Do I have to respond to every invitation? What about parties at people’s homes where I’m suppose to buy something?
Yes, even sales parties should receive your RSVP within 24 hours. Typically, sales solicitations don’t need to be responded to, but since this one is being hosted by someone you know, it’s gracious to let her know whether she should set out a chair, provide refreshments, and do things just for you! It’s also very helpful to the person selling the product to know how many catalogs, samples, and such to bring to the party.
What about writing “Regrets Only” on invitations?
People are no better at telling you they’re not attending than they are at letting you know they’re planning to join you. So you won’t get a better count asking for “Regrets Only.” “Regrets Only” is reserved for huge invitation lists (fundraisers, events hosted by large corporations, and such), where one person would be overwhelmed by the amount of correspondence it would take to keep track of who is and isn’t coming. For events with less than 250 – 500 attendees, the standard RSVP applies.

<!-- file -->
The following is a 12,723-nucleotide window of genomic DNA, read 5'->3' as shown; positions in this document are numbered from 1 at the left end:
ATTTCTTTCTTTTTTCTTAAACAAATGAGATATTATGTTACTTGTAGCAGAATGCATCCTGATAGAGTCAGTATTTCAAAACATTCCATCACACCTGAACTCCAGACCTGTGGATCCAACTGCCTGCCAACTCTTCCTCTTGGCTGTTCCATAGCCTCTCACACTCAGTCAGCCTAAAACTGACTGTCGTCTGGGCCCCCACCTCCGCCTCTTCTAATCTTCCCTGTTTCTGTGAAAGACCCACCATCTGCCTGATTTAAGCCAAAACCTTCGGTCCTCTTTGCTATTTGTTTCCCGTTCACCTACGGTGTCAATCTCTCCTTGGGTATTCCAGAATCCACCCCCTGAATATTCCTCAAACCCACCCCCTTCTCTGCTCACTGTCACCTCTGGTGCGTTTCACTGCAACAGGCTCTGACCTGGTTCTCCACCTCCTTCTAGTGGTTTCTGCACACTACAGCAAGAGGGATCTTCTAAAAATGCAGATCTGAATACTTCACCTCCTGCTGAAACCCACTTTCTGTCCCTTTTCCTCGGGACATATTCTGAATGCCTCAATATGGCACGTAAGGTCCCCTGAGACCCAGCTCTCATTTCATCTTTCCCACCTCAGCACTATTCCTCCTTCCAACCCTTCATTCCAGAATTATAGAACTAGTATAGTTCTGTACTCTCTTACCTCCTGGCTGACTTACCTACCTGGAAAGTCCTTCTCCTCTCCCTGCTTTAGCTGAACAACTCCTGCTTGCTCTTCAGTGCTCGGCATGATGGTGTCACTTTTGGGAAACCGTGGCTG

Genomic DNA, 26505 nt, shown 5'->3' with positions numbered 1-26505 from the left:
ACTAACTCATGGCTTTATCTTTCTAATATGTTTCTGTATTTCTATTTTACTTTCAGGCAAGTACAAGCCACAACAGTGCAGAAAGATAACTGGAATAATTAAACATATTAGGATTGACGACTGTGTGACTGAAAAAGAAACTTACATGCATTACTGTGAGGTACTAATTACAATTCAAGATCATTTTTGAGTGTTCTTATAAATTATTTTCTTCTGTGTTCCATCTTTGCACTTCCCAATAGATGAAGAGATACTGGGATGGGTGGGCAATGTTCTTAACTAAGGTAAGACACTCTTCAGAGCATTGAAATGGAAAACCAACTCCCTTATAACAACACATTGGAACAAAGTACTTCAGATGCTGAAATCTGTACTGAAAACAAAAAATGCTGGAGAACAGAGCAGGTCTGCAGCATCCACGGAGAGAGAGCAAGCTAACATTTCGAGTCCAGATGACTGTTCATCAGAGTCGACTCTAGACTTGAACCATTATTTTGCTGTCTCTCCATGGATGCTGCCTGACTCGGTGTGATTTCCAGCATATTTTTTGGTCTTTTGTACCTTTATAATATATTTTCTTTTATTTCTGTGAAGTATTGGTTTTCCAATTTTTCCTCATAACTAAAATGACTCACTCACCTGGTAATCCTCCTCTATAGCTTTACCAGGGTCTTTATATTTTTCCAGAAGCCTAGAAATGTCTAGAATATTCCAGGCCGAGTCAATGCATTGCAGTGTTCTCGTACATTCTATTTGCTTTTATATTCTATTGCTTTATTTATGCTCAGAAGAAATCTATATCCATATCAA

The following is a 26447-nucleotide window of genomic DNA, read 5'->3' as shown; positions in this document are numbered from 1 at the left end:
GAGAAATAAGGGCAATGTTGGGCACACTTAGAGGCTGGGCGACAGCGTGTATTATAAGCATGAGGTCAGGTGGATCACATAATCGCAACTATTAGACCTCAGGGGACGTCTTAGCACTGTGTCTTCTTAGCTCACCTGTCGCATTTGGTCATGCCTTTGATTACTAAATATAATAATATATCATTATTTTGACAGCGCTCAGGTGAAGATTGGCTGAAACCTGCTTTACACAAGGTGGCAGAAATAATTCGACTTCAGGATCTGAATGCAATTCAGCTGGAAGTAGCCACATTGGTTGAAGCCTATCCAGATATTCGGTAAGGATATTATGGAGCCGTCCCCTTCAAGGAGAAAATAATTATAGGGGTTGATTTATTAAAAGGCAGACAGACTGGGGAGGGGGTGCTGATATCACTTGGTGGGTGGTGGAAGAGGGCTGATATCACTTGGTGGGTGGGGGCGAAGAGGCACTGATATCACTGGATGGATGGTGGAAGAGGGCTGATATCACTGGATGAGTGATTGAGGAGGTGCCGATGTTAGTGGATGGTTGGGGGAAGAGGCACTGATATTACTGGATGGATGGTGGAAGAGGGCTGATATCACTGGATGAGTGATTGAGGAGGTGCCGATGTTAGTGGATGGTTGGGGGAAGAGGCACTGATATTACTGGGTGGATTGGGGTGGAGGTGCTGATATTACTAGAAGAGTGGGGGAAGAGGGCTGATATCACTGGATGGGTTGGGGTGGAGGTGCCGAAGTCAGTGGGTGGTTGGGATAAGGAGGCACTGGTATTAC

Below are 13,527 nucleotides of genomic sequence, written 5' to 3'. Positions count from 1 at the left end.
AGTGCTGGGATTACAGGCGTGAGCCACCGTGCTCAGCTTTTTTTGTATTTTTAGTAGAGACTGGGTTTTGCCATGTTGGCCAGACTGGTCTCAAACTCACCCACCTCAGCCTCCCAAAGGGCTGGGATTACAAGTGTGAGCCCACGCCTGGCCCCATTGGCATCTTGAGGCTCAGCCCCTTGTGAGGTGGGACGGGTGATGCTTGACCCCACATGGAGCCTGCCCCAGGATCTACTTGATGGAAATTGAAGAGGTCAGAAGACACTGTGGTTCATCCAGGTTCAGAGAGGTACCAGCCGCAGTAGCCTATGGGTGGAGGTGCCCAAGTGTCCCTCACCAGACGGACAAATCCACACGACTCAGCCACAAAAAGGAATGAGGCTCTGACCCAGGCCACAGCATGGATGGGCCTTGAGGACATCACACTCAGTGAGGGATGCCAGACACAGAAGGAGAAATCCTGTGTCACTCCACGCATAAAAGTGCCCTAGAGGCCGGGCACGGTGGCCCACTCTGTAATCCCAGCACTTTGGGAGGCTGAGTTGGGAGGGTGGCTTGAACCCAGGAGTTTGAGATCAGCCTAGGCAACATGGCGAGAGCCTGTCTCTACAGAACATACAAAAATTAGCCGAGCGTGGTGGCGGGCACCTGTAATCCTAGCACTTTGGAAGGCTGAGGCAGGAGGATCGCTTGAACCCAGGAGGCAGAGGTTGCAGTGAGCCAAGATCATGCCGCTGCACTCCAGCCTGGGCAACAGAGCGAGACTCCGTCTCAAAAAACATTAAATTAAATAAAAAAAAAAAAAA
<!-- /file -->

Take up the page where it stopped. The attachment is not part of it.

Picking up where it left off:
What’s the etiquette of contacting people who don’t RSVP?
As the date approaches, and you need to know how many people to plan for, it’s fine to reach out to your guests who didn’t RSVP. Script your conversation/voice mail/text as something like this: “Debbie, I’m making the final arrangements for dinner on the 27th. I hope you and Doug received the invitation we sent you about two weeks ago, and that you’ll be able to join us. Please let me know today whether you can.” When you say it nicely, the other person shouldn’t be offended; after all, you’re trying to prepare things for them. You’ll also more-than-likely get your reply…and the opportunity to share a subtle reminder of the social contract between a host and a guest.
Special grace note
When a friend RSVPs and shares that she can’t attend, bite your tongue to avoid asking her why. There could be a million reasons, and half a million of them she might not want to share! Asking why might seem like you’re showing concern, but by doing so, you could put her in the position of feeling like she needs to tell a white lie. If your friend says she can’t attend and doesn’t offer an explanation, the most gracious thing is to say, “You’ll be missed!”